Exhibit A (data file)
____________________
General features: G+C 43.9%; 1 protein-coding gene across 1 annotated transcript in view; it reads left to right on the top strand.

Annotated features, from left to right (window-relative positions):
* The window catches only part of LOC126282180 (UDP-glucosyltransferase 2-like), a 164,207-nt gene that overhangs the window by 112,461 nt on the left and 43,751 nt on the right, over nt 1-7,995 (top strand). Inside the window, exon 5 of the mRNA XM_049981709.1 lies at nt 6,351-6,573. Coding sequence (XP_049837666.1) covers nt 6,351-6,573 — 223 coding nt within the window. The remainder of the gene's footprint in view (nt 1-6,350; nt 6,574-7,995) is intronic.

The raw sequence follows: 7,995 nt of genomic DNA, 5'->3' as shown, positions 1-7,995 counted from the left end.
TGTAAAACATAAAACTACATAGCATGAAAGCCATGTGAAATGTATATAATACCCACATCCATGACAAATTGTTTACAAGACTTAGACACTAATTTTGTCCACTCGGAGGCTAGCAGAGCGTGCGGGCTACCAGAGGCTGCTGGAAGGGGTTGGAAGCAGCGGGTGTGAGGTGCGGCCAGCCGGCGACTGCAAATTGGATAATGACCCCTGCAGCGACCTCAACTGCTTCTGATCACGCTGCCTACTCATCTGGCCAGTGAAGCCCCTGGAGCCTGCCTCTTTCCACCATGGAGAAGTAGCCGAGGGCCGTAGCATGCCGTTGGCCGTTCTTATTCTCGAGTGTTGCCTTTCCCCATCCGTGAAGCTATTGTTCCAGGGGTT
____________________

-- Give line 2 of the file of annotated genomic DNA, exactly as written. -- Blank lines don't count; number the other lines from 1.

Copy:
Annotated features, from left to right (window-relative positions):